Encouragement within activities does not just apply to students but is up to advisors and staff to make the space feel inclusive. Llyoandra Cooper,  College & Career Services Specialist and advisor of Student Council, believes that staff should have a developed understanding of clubs, sports and other activities so they can encourage students in their classes. 

“It can just be a matter or interest, right? Everybody’s not gonna like everything. But it’s one thing to have the space and create the space; it’s another thing to make it an inviting space. I think that’s where we can continue to improve on that, on making the spaces inviting so people can feel like, ‘Hey, I can join that; I can join the swim team,’ ‘ I can’t join the whatever club,’ ‘ I can do this,’” Cooper explains. 

Thomas reiterates the importance of not only needing encouragement but needing inviting spaces. 

“I swam for three years, and I swam [for] most of my life. Swimming, which is a predominantly white sport, based on a lot of racial history, at times was uncomfortable, and it was really hard for me to do, especially when I was the only person of color all the time,” Thomas explains. 

Junior Iman Williams resonates with making clubs reflect the broader student population. 

“ I think that for a way to diversify the clubs by race and thought is just by making clubs less cliquish or less of a friends thing and more school spirited,” Williams explains.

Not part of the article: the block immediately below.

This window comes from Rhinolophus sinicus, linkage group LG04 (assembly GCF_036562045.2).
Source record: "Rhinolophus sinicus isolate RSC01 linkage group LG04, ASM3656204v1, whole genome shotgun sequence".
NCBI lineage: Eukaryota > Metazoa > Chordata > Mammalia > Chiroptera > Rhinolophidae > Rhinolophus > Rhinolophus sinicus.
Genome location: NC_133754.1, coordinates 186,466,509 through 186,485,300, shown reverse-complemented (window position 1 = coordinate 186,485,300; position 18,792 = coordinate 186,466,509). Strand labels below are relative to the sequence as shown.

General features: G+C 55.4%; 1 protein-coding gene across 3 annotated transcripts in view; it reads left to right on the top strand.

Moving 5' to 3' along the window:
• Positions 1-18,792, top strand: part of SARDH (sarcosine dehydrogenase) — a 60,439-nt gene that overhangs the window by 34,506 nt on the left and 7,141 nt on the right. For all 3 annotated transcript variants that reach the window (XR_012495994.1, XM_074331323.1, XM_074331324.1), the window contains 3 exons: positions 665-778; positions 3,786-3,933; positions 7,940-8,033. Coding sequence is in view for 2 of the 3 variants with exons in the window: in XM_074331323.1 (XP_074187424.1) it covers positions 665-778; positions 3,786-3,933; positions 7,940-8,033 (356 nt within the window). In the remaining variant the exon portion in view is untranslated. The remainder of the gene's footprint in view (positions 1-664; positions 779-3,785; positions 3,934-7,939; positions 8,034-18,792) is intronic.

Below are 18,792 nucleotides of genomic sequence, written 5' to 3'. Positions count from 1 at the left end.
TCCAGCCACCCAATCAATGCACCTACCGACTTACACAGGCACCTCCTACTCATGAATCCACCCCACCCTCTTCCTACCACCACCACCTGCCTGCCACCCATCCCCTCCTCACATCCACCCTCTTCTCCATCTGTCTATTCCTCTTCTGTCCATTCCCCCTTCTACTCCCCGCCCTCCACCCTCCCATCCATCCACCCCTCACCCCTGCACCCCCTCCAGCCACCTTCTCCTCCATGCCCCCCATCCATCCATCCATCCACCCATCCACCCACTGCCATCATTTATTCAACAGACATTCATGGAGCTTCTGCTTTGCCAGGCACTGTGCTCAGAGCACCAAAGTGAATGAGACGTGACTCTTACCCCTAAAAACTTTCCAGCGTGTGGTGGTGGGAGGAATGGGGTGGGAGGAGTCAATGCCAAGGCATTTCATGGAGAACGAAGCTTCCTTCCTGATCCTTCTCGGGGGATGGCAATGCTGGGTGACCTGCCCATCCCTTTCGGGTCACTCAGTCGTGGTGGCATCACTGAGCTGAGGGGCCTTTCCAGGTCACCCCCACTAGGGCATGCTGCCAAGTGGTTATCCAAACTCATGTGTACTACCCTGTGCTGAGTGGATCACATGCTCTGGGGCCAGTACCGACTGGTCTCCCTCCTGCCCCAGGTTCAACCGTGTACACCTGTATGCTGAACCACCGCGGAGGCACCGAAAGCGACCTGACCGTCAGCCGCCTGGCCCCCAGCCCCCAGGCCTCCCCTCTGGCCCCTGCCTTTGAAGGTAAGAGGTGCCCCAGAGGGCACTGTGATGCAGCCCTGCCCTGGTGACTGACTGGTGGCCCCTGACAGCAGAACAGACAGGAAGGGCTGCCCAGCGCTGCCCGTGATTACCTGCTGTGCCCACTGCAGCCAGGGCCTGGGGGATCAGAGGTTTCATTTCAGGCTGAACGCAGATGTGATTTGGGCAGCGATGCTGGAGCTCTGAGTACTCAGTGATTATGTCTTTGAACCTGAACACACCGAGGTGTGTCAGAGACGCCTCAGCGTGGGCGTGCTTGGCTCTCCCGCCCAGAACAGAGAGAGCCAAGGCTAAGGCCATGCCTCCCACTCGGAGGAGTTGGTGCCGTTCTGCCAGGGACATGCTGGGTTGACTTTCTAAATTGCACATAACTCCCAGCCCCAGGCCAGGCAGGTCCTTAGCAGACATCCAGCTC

One idea that was repeated throughout interviews and reiterated in other spaces in ETHS is for there to be a platform that elevates the experiences and successes of all of our students. The Evanstonian can certainly be a part of that. 

“Just have a segment or somewhere where students are shouted out and talked about more,” Skipworth says. 

Celebrating BIPOC students, student-led organizations and community happenings should be commonplace, especially through student-led platforms like the Evanstonian. There are a variety of ways to relay resources and celebrate our students that should come more naturally than it does for the Evanstonian.

“There’s something to this marriage between the visual arts and the written word, because it’s where people are at. What does a language and word-based publication do to be relevant in this visual, technological world?” McMeans explains. 

The act of reporting on what occurs within ETHS must be intentional considering who that information and story benefits, who the audience it’s trying to reach and why. The Evanstonian should be reflective of our student body, and we, all of us students, should dictate what is written and celebrated within these pages. The Evanstonian may have the platform, but we, as students, have the power; we students dictate what is written here, whose stories are told and what coverage we’re given.

The notion of recognition extends beyond being featured in the Evanstonian; rather, it’s the fundamental idea to give us the same opportunities white students are handed when they step foot in ETHS freshman year.  Perpetuating white, middle-class ideals ignores organizations, conversations, individual students even who resist these norms because they make a white audience uncomfortable. As a school and larger community, we fail to give the same opportunities to our entire student body. By doing this, we are limiting spaces for the Evanston and ETHS community to organize, heal and unite; we limit our celebrations of young people striving for equity within Evanston.